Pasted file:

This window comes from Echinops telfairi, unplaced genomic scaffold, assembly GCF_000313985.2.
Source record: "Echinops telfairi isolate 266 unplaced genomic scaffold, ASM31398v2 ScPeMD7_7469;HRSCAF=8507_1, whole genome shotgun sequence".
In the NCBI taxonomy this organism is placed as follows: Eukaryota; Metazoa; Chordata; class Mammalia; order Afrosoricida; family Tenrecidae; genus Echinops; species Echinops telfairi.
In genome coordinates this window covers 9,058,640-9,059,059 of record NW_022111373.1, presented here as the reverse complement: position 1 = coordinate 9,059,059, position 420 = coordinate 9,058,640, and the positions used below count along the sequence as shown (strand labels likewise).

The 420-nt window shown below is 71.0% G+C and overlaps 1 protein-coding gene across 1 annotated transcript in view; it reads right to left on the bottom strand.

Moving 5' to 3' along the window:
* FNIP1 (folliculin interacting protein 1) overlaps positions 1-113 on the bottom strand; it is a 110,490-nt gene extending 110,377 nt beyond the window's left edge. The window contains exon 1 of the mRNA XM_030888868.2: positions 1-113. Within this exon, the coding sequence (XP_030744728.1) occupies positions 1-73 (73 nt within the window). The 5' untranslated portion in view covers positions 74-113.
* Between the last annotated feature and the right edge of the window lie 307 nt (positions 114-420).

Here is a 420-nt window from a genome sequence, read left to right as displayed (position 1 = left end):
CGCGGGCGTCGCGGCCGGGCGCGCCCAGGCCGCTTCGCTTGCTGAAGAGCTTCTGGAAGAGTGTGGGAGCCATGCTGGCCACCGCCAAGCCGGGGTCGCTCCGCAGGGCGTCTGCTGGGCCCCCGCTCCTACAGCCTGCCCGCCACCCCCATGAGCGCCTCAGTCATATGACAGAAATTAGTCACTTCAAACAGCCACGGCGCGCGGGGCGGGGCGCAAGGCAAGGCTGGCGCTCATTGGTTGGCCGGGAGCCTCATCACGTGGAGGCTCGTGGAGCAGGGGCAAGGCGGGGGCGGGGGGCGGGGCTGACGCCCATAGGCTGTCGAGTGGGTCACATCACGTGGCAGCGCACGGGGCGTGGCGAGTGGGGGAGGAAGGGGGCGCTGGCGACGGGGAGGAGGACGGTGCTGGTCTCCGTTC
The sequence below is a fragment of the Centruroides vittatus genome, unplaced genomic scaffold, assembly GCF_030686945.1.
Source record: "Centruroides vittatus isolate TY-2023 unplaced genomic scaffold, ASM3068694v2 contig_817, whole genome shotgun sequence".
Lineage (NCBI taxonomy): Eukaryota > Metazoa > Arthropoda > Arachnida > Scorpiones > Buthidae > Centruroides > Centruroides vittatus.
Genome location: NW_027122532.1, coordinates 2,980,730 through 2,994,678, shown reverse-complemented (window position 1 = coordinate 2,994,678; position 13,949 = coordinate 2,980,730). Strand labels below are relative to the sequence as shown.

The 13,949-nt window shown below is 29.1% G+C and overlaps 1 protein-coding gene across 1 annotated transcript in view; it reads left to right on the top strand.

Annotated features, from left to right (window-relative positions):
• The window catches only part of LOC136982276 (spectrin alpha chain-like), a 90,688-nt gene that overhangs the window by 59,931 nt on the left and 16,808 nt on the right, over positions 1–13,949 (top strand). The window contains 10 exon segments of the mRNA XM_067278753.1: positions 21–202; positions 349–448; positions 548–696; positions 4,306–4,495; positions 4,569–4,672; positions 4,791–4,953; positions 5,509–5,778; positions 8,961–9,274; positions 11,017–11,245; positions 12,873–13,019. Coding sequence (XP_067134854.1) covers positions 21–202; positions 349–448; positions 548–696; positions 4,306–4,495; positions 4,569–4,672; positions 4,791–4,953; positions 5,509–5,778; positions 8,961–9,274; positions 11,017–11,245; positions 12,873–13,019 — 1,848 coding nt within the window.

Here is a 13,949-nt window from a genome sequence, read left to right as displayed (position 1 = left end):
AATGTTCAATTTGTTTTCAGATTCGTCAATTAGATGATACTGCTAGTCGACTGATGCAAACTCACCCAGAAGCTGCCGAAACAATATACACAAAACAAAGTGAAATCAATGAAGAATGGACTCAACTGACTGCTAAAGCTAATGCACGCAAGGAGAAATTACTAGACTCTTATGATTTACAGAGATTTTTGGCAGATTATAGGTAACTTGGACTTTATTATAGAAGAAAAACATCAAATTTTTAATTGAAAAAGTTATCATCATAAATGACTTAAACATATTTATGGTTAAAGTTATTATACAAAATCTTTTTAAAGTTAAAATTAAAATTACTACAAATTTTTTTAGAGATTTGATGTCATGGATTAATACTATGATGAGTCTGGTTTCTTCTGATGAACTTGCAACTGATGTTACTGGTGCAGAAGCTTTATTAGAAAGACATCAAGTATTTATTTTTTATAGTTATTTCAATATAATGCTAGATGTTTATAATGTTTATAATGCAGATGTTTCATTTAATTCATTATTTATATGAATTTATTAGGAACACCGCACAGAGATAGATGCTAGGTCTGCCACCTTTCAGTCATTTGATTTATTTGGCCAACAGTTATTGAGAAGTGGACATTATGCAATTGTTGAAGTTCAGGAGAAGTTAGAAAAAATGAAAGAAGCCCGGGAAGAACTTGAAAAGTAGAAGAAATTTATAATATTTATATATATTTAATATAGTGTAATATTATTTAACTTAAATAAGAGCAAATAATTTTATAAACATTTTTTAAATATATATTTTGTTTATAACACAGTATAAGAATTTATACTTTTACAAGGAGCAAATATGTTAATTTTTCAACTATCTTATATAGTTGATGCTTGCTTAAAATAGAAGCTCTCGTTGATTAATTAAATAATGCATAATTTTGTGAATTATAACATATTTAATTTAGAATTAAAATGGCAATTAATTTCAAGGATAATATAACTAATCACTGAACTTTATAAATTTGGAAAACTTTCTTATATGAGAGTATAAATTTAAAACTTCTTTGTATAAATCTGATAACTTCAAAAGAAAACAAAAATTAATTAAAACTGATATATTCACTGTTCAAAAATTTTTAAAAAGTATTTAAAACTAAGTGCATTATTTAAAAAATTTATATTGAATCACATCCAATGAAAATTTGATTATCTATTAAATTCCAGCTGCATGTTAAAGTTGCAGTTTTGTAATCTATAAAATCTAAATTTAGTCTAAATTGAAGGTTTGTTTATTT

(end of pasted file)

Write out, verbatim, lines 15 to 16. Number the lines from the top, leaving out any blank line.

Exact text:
The 13,949-nt window shown below is 29.1% G+C and overlaps 1 protein-coding gene across 1 annotated transcript in view; it reads left to right on the top strand.

Annotated features, from left to right (window-relative positions):